The History of 3D Printing
After reading this paper one will clearly see just how far 3D printing has come in a very short time both by cost and application. Three-dimensional printing, also known as additive engineering, is the process by which extracts are used to make solid 3D objects of virtually any shape from a digital model. This is achieved using specially formulated additives, such as plastics, which are formulated into consecutive layers of material typically laid down on a platform in altered forms. 3D production is exclusively different from a more traditional 3D sculpting technique, which relies on the removal of layers (subtractive manufacturing) to produce a three-dimensional object.
Recently 3D printing was thrust into the spotlight with several startups, producing printers capable of turning digital models into real-world objects; these have not been the first such tools to find their way to market.
The cost of 3D printers has even decreased in the last three years, from as much as $20,000 in 2010 to less than $1,000 in 2013. Some printers are even being developed for under $500, making the technology increasingly available to the average consumer. The technology is now used in prototyping and distributed manufacturing with applications in construction, production, manufacturing & design, automotive design, space, armed forces, manufacturing, etc. The use of 3D printing has even entered the more popular fields such as dental, medical, fashion & design, ladies footwear, custom jewelry eyeglasses and interestingly enough even food is now being printed which may help feed the ballooning population. NASA has been testing rocket parts built by 3D printing and may even use the technology to build habitats in space. Last but not least it is being used in medical research to save human lives.
A look at the past
2000’s- Many changes took place with printers as a whole. Smaller, lighter, faster, more cost effective, world's first 3D chocolate printer, printed aircraft, girl’s bikini, bioprinted blood vessels, prototype car is presented, high definition color 3D Printer, a printer that can reproduce its own parts, and finally food was printed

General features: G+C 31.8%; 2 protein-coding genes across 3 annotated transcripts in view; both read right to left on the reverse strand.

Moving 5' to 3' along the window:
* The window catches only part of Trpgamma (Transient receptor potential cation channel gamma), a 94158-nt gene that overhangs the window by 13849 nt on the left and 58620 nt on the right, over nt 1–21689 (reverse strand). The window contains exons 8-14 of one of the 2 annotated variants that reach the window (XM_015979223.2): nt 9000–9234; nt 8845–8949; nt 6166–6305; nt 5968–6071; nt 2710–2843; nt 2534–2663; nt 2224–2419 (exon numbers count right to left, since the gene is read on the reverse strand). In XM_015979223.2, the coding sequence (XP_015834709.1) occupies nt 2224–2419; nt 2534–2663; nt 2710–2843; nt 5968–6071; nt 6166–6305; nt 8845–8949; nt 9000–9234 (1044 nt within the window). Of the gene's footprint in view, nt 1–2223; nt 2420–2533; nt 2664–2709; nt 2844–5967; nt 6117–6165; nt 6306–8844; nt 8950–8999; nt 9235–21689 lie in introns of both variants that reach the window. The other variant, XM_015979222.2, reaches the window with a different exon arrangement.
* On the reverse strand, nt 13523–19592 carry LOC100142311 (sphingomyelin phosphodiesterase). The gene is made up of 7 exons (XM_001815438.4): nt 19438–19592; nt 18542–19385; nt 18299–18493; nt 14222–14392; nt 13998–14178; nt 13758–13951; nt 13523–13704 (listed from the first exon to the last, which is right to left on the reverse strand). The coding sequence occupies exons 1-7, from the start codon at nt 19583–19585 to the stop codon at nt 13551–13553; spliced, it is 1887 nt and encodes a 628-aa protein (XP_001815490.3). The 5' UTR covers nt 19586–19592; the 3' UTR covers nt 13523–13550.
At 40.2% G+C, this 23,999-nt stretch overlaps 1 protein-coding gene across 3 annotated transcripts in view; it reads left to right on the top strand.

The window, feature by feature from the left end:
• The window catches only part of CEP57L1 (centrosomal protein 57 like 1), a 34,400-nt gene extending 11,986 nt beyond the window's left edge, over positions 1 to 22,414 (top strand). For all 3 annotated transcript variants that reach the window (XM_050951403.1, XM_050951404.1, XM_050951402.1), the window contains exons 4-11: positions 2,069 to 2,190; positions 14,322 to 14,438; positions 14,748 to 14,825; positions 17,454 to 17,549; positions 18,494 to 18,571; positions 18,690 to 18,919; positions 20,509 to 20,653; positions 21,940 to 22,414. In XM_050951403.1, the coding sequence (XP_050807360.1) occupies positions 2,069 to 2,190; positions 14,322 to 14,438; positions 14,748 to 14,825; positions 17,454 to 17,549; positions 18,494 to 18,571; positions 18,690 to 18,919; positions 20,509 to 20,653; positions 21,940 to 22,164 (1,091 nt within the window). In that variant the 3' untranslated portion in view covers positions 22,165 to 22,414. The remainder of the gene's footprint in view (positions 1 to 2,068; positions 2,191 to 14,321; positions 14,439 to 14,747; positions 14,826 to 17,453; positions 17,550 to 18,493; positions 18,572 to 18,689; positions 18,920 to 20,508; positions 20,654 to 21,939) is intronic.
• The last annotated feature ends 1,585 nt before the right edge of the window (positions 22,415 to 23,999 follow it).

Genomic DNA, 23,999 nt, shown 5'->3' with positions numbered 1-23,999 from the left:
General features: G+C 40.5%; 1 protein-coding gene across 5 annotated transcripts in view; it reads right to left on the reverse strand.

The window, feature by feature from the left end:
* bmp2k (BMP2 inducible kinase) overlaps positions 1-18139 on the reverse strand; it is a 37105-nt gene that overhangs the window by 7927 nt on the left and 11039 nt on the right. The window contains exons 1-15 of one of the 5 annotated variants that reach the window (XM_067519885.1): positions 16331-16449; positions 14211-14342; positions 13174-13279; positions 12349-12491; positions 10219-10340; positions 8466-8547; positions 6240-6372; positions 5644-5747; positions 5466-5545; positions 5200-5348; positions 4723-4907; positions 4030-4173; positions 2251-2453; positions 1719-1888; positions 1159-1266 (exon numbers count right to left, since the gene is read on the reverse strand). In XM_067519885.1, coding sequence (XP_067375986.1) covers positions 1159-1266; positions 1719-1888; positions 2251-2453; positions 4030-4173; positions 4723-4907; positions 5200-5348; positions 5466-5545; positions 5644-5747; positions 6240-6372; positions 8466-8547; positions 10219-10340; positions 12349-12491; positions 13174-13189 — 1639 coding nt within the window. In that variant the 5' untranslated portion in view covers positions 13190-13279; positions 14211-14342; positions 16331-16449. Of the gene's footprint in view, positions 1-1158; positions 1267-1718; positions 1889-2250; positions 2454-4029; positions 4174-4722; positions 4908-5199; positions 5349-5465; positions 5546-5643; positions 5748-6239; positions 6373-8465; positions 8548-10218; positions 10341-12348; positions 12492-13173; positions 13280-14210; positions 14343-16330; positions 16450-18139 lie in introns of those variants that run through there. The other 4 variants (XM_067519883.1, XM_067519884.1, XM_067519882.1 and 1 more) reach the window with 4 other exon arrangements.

1990’s – stereo lithography business to 3-D Systems, The term "3D Printer", Z Corporation introduced "Z402", Stratasys introduced "Genisys", license from MIT to use the technology and started developing 3D Printers based on 3DP technology, (MIT) patented "3 Dimensional Printing methods", similar to the conventional inkjet technology used in 2D Printers, (MIT) patented "3 Dimensional Printing methods". Somewhat similar to the inkjet methods used in 2D Printers, DTM sold its first selective laser sintering (SLS) system; Stratasys sold its first FDM-based machine "3D Modeler".
1980’s - Scott Crump founded Stratasys, invented Fused Deposition Modeling (FDM), 3D Systems developed the first version offered to the general public was the SLA-250 model,, Charles Hull founded 3D Systems and developed the first commercial 3D Printing machine that was called a Stereo lithography Apparatus and obtained a patent on it and finally in early 1984 Charles Hull developed the technology for printing physical 3D objects from digital
Everyone is talking about 3D printing; it’s all over the nightly news, talk shows, financial programs and specialty televised educational programs, national and international. The guys on the Big Bang Theory have a 3D printer and even President Obama mentioned 3D Printing in the State of the Union address.
If you choose not to watch television, read newspapers or magazines you might be wondering: What the heck is 3D Printing? And why everyone is so excited about it, hopefully by the time you finish this paper you will be able to understand the concept much better. Books on 3D printing
There has been several books written about 3D printing over the last decade...
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